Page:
November 30th, 1908 was a good day for the Emporium Lumber Company. That day their band saw mill at Austin, Pa sawed an estimated 11,704 board feet of lumber from just eleven logs. The logs were a mix of cherry and poplar tress. To commemorate this day, and to show off, the company had pictures taken of the big haul on log cars before it was cut at the mill. During the photo development process the tree type and estimated board feet for each log was labeled on the film. “Sawed at Emporium Lumber Co’s Mill Austin, PA” and “11-30-08” also appear on the images.
Emporium Lumber must have been very proud of these logs as the PA Lumber Museum has multiples copies of each image in our collection. The images, along with other papers and archival materials, were donated to the museum by the descendants of William Sykes, one of the co-founders of the Emporium Lumber Company. Someone commented on the back of one of the photo postcards (LM76.12.75)- “Wonderful size for a Cherry Tree”.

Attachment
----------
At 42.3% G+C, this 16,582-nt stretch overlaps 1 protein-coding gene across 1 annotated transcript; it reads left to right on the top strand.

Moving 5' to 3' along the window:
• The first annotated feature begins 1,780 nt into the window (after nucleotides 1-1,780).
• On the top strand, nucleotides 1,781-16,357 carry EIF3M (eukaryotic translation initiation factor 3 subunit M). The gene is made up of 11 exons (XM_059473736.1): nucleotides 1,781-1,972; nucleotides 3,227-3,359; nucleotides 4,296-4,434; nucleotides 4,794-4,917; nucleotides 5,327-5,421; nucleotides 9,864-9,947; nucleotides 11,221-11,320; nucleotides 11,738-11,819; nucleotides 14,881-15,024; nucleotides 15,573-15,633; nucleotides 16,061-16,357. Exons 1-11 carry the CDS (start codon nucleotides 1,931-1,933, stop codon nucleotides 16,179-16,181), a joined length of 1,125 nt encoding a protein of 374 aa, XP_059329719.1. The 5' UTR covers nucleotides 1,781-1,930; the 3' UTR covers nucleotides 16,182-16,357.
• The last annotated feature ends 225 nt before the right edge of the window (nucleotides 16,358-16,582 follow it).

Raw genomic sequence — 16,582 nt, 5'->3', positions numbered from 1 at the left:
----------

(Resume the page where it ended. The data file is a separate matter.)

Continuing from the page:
The volume of a log was estimated in board feet, with one board foot measuring 12 x 12 x 1 inches, or any combination equating to 144 cubic inches. Estimations of log volume were made with the assistance of a timber scale stick, used to measure the length and diameter of a sawed log. The log scaler (the person who’s job it was to take the measurements) could then work out a mathematical formula which could differ depending on the type of scale used. For the Doyle scale, one of the more popular scales at the turn of the 20th century, the equation was L((D-4)/4)squared. “L” was the length of the log and “D” was the small end diameter of the log. To simplify this process, “Ready Reckoner” books contained sets of tables to assist in the estimation.